Classic cruising

Graham Lloyd | VOLUME 30, ISSUE 4
Many classic Halvorsen cruisers still ply these waterways in private ownership
What better way to explore Sydney’s spectacular northern waterways than on a pair of historic Halvorsen cruisers.

Planet-wide, Sydney’s superb harbour is recognised as a jewel in the crown of recreational boating. But close by lie other waterways that are at least as spectacular and enjoyable. To the south are Botany Bay, the Georges River and Port Hacking, while to the north are Broken Bay, Pittwater, Brisbane Waters, the Hawkesbury River and both Berowra and Cowan Creeks.

For the latter two, the term ‘creek’ is misleading as it has a connotation of a small, shallow rivulet, whereas both these waterways are broad, mostly very deep, and with steep rugged cliffs that create fjord-like panoramas. Perhaps partly to correct that somewhat misleading term, Cowan Creek is also known as Cowan Waters.

Kuringai Chase National Park surrounds the area and, apart from a very few private settlements, the shorelines are entirely comprised of untouched natural bushlands. There are few roads or tracks, and the absence of any significant intrusion by man has allowed a healthy population of native birds and animals to flourish. Wallabies, sugar gliders, long-nosed bandicoots and ring-tailed possums are just some of the wildlife that is prevalent.

Incidentally, there are several ways that Kuringai is spelt, including Ku-ring-gai and KuringGai; for simplicity we’ll use Kuringai here, although the national park is officially Ku-ring-gai Chase National Park.

SEA ACCESS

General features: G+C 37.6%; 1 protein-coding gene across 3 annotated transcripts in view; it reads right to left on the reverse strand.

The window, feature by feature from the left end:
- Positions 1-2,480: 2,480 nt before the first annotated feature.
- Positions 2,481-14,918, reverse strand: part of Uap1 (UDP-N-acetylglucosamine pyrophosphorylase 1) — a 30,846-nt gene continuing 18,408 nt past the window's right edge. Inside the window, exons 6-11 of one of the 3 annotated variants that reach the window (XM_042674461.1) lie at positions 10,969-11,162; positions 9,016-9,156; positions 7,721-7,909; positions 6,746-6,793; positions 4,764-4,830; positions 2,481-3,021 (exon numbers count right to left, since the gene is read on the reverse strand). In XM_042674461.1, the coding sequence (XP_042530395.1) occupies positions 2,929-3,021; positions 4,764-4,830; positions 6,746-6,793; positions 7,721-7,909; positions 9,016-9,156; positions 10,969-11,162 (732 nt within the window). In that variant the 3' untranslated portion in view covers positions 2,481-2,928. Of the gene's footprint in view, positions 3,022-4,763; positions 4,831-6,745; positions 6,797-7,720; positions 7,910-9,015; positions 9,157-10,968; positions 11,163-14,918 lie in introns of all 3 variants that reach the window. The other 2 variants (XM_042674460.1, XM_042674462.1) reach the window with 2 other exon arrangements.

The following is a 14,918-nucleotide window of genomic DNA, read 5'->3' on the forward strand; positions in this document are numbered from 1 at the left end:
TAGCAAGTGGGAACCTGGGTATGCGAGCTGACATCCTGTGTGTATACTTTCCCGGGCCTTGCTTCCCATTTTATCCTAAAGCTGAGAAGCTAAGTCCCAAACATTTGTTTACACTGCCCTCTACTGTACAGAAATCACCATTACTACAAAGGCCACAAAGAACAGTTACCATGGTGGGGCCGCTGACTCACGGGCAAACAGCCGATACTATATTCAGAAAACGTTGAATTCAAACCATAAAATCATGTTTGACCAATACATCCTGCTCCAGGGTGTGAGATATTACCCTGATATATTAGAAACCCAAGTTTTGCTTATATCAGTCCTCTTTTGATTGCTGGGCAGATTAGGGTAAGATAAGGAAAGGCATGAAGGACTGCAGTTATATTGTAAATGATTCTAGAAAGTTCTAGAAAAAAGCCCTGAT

Access to Cowan Waters from the sea is easy in even the largest pleasure boat, with a wide passage past Pittwater’s Barrenjoey Headland, topped by its distinctive lighthouse at the end of Sydney’s northern stretch of golden beaches. Cruising west past majestic Lion Island and continuing south-west, with the mouth of the Hawkesbury to starboard, leads into the tranquil setting of Cowan Waters.

From landward, entry points are through Akuna Bay or via Bobbin Head; both have truly spectacular road approaches with excellent boat ramps to hand. National Park fees are payable, but they represent good value when taking into account the superb waterways and marvellous natural scenery, all of which are only 45 minutes drive from the heart of Sydney’s CBD.

Countless bays and inlets run off the main stream of Cowan Creek and it would take a lifetime to explore them all. Public moorings have been laid in a number of the bays so it is often possible to enjoy boating without even the need to drop and retrieve your anchor.

Bobbin Head is the inland navigable extremity of Cowan Waters and is reached along Bobbin Head Road through North Turramurra. Even without a boat, this is a wonderland and features excellent picnic grounds, an historic building with a kiosk and National Parks office, a playground for the kids, sheltered waters for kayaks and canoes, walks through mangrove-filled nature treasure-troves, and the full-facility, award-winning Empire Marina.

HOME OF HALVORSEN

Populated by huge cruisers, but also home-base for a vast variety of other recreational craft, the marina has been built around what was for decades the home of famous Halvorsen boats. There used to be a massive hire fleet of cruisers and dayboats lined up along the waterfront. Many classic Halvorsen cruisers still ply these waterways in private ownership, either as restored hire boats or as the even more magnificent custom-built boats dating back to the 1930s that were crafted to the desires of fortunate owners.